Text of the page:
Jared Brown, master distiller of Sipsmith gin, tells me he has been interested in alcohol since he was six years old. “I was doing my first distillations by the time I was 10.” Weren’t his parents concerned? “I grew up in the ’70s,” he says. “It was considered precociousness, not bad parenting.”
We’re sitting in a small, tin-roofed garage in the London neighborhood of Hammersmith, where Brown creates Sipsmith’s London dry gin using strictly traditional methods. Sipsmith was established in 2007 and is the first new gin distillery to be built in London in nearly 200 years. The walls are lined with old bottles containing previous experiments—some successful, some less so—as well as the giant glass spheres from which Brown serves gin at events.
Dominating the space is Prudence, a 300-liter copper still built by Germany’s oldest distillery fabricator. She looks like something from an H.G. Wells fantasy—a large, round chamber resembling a Victorian submarine, with a steam train’s chimney on top. Through a small porthole I can see the roiling alcohol, juniper berries bobbing to the surface.
Brown, 49, has spent much of his career as a bartender and historian of drinks. In the course of our conversation, I learn why mixed drinks in the United States were largely invented by Germans and how Cubans really drink mojitos. A native of upstate New York, Brown was at a London cocktail party when he met Sipsmith founders Sam Galsworthy and Fairfax Hall. The two enterprising Brits told him they wanted to bring to gin the same artisanal, small-scale approach that American microbreweries had brought to beer. “The next morning, we had our first business meeting,” says Brown.
Gin is, essentially, juniper-flavored vodka. Brown feeds Prudence (shown below with Hall and Brown) raw ethanol (96 percent alcohol), created from barley mash, and heats it until it evaporates. The vapor passes through a copper column, where it condenses over the course of a day to produce a clear, unfiltered vodka, some of which is bottled and sold. The next day, the remaining portion of that vodka steeps for 14 hours with 10 botanicals—including Macedonian juniper berries and Bulgarian coriander seed, cinnamon from Madagascar, and orange peel from Seville—before again passing through Prudence’s pipes and emerging as gin. London dry gin is a variety that developed in the early 19th century.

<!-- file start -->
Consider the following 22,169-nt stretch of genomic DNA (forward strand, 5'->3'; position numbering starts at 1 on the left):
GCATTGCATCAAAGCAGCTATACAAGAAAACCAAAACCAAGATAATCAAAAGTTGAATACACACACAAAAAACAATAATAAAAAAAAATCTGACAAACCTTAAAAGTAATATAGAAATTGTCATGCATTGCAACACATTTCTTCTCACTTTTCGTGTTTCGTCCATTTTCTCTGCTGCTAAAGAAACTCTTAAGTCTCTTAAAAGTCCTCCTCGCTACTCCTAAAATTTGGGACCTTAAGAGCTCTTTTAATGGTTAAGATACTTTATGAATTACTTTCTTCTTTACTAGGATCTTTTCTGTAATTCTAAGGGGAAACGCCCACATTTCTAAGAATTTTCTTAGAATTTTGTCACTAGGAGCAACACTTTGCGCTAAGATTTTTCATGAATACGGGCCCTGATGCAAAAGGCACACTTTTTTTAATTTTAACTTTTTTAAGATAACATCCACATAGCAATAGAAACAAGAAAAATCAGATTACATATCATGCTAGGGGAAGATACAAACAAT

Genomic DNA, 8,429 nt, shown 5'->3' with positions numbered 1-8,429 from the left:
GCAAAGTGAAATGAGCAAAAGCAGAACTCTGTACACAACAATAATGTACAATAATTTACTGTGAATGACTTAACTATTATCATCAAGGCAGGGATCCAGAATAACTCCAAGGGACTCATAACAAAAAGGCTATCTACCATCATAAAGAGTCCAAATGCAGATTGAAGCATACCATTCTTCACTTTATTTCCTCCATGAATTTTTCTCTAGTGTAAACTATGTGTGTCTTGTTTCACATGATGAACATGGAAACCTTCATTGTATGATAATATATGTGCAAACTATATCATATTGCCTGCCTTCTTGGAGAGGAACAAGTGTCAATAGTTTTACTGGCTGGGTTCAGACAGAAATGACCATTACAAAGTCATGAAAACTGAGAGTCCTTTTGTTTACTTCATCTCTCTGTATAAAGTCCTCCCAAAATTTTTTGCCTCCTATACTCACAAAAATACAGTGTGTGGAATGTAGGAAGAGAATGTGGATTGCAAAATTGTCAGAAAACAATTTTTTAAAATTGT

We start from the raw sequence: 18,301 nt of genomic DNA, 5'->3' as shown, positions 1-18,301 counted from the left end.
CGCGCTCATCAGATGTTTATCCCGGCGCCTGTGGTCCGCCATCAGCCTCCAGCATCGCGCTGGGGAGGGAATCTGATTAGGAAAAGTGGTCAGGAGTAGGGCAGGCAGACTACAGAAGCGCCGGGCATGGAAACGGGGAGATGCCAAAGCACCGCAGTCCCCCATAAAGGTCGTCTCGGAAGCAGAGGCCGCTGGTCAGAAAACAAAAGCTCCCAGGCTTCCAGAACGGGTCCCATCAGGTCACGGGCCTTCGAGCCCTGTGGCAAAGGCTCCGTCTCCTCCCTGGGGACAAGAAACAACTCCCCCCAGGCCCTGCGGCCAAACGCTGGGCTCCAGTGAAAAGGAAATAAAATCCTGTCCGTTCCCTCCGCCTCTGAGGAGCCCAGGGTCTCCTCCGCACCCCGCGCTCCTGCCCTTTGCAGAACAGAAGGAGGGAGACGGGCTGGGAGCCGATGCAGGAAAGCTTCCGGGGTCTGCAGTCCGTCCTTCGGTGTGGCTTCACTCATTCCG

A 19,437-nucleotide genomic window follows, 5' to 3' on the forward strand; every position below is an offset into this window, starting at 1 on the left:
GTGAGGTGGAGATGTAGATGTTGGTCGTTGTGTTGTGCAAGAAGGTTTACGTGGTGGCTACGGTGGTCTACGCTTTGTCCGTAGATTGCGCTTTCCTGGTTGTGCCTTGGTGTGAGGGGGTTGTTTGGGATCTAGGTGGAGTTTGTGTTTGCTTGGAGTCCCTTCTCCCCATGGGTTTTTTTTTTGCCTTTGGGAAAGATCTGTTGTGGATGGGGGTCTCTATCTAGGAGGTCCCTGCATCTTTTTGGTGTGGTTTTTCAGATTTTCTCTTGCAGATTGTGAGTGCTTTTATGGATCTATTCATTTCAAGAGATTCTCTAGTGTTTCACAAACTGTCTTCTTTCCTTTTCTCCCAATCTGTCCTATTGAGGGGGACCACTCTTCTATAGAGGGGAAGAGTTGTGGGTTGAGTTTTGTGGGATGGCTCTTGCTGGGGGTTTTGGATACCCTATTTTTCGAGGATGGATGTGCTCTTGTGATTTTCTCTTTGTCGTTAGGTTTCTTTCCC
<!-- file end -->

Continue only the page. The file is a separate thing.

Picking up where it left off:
Prudence and Brown share credit for the smoothness of Sipsmith’s liquors. The still’s copper “cleanses” the raw alcohol of the acids and sulfates that give some spirits a throat-burning quality. Brown’s expertise lies in knowing precisely which part of the liquid to keep. “The secret is a narrow ‘heart cut,’ ” he says. He discards the first liquid to emerge from the still (the head), as well as the last (the tail), keeping only the most flavorful part of the middle portion: the heart. Sipsmith makes in one year what a mass-market rival like Beefeater produces in a week. London’s most discerning barkeeps have taken notice and now stock Sipsmith’s London dry gin.
Brown pours us a glass. We swirl the liquid, then taste. It’s surprisingly creamy, with a hint of sweetness. “Citrus on the nose, dry meadow, Seville orange, and spice,” Brown says, running through its defining characteristics. London has been associated with gin ever since the 18th century, when one in four habitable structures contained a still and English artist William Hogarth depicted the population’s ruination in his famous etching Gin Lane. They weren’t drinking anything as sophisticated as this in those days. As Brown says, “Good spirits warm, bad spirits burn.”